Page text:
|Monthly Tech-Tip |
These are commercial underglaze colors fired in a flow tester. Underglazes are not pure stains, they are a blend of stain powders with a host recipe (a porcelain-like mix of clay, frit, silica) that matures enough to fuse to the body but not so much that it melts. The blue, green and red are from one manufacturer. Stain powders have different melting temperatures and require differing percentages to get color intensity, the base recipe of the medium should compensate for that. That is not being done here, the pink one needs less flux and the green needs more. The black underglaze (D) (from a second manufacturer) has liquefied, gassed out and is about to head down the runway! The E black (a third manufacturer) has not even started to melt or even sinter. The black engobes were plastic, the colored ones were not, likely an indication that black requires a much lower stain percentage in the engobe recipe.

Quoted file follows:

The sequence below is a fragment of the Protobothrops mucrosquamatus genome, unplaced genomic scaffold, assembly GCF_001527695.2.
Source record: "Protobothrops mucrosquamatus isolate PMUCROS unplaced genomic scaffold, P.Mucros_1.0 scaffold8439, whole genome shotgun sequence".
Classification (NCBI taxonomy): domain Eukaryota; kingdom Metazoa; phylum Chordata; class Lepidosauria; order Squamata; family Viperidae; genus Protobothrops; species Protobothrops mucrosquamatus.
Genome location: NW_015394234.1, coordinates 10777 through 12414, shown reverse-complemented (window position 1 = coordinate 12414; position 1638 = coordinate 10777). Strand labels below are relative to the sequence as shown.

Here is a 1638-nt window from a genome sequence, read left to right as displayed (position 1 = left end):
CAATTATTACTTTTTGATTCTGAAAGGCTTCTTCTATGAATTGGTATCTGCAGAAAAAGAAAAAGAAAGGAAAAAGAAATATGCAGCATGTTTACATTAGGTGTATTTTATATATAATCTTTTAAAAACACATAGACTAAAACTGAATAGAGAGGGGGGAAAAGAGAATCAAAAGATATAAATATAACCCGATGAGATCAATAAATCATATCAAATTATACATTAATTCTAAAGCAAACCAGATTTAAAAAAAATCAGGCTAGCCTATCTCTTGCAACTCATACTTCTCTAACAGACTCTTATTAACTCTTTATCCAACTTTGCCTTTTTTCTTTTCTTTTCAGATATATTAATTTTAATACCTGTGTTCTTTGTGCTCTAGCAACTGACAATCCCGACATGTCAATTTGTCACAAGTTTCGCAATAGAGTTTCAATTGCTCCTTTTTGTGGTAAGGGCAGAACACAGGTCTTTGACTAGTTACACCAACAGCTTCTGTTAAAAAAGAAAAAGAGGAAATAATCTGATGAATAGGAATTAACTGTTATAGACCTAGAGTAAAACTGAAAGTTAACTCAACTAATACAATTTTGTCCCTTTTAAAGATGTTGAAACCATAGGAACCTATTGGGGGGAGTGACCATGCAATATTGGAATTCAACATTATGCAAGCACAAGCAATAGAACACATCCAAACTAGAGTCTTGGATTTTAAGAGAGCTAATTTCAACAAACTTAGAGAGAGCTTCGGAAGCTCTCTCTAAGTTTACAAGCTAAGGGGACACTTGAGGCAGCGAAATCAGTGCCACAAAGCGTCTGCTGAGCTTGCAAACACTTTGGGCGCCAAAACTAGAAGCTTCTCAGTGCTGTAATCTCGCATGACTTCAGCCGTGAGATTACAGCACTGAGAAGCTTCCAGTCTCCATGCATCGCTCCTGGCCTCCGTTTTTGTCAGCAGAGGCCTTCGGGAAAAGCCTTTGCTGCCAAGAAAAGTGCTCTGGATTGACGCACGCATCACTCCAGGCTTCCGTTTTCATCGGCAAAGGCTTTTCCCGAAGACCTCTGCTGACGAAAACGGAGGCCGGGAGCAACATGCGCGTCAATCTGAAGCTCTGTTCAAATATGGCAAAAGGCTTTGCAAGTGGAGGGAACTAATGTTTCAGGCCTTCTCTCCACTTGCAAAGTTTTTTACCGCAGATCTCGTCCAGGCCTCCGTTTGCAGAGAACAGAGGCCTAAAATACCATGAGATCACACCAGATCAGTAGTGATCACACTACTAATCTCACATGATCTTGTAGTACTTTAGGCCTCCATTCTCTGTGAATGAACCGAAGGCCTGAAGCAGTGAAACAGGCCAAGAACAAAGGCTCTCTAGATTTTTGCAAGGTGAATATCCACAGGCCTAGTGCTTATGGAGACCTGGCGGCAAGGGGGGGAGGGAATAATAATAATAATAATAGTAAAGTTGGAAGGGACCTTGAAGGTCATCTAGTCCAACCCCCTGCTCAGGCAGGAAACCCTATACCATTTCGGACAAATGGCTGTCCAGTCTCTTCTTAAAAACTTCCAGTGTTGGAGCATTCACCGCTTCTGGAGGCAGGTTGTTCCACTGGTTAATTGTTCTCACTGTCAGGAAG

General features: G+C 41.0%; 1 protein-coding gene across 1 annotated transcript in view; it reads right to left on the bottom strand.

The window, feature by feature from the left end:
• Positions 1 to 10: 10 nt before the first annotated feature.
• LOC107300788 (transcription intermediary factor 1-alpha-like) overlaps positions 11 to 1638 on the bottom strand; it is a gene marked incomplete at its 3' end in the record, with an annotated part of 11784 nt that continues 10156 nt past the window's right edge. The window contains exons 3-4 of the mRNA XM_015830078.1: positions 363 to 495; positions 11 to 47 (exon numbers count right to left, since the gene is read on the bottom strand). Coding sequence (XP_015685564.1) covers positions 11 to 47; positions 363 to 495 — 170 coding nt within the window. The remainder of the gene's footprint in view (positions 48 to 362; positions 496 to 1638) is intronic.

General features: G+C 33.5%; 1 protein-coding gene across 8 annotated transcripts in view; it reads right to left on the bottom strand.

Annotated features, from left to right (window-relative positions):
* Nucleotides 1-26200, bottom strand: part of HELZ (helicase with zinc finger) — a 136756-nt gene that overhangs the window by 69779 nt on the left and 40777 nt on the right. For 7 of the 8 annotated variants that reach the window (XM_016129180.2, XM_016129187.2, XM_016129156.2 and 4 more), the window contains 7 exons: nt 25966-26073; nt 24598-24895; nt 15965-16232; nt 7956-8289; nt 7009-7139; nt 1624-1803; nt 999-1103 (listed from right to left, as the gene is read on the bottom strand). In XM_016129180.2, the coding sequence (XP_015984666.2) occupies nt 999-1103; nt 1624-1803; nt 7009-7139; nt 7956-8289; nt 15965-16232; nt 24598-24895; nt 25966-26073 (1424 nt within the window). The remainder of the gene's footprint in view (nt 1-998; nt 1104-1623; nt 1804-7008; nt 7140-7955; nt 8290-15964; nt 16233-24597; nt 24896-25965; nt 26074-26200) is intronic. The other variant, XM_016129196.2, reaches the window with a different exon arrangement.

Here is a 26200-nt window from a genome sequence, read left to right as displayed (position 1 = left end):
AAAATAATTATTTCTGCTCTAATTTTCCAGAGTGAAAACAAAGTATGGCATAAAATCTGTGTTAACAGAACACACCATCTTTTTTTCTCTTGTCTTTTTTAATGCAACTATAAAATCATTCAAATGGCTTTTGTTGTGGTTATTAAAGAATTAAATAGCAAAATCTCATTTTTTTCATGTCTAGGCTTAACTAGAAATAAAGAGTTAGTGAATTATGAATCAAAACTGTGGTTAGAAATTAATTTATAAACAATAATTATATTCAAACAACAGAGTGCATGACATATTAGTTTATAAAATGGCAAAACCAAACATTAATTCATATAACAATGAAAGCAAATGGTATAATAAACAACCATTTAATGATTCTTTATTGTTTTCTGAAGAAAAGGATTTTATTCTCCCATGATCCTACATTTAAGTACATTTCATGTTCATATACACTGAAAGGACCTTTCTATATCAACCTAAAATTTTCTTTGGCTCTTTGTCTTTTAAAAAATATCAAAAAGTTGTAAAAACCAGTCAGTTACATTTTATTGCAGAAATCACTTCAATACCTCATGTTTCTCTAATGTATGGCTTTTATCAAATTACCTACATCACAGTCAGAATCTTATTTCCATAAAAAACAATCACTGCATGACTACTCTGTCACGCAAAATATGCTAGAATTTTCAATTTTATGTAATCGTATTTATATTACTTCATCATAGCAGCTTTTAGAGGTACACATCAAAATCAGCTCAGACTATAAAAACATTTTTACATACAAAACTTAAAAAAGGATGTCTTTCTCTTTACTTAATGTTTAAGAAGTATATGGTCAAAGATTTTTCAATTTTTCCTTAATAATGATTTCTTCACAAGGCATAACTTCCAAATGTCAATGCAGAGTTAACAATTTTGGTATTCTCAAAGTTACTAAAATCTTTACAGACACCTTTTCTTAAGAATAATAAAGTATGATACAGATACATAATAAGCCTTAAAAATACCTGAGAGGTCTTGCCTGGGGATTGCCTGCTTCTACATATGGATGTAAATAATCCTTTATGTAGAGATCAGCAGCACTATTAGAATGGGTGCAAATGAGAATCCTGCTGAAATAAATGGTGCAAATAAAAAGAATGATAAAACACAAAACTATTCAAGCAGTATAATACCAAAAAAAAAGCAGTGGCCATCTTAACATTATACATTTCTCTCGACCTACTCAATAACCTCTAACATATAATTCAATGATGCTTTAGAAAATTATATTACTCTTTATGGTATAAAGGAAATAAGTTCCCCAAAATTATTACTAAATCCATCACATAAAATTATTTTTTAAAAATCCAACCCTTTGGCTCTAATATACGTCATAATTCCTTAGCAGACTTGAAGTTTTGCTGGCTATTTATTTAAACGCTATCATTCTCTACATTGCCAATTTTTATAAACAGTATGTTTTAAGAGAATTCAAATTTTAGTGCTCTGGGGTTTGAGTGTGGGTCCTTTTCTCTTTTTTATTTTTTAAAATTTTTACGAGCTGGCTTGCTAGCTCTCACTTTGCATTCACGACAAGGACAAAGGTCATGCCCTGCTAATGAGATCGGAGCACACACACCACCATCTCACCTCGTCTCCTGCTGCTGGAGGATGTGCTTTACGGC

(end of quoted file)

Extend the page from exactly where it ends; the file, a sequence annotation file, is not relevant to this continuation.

The commercial product was just not covering well enough. To get jet black required three or four coats. And we found that transparent dipping glazes did not cover well over it, even when it was bisqued on (upper left). By contrast, our own black made from 90% MNP, 10% Nepheline Syenite and 6% black stain (plus some CMC gum and bentonite) performed better. It overglazes perfectly (upper right) and one brush stroke covers (although not as black as multiple coats of the commercial material. A further test with 20% black stain demonstrated that to be too high a percentage, it reacted with the overglaze. Black is a very important color for underglaze decoration, making your own affords the ability to tune the amount of gum and water for optimal usability. Next job: Get a better green!
A intensely pigmented and highly opaque brushing compound meant to be applied to leather hard pottery and covered with a transparent overglaze.
In ceramics, the edges of overglaze and underglaze color decoration often bleeds into the over or under glaze. How can this be avoided.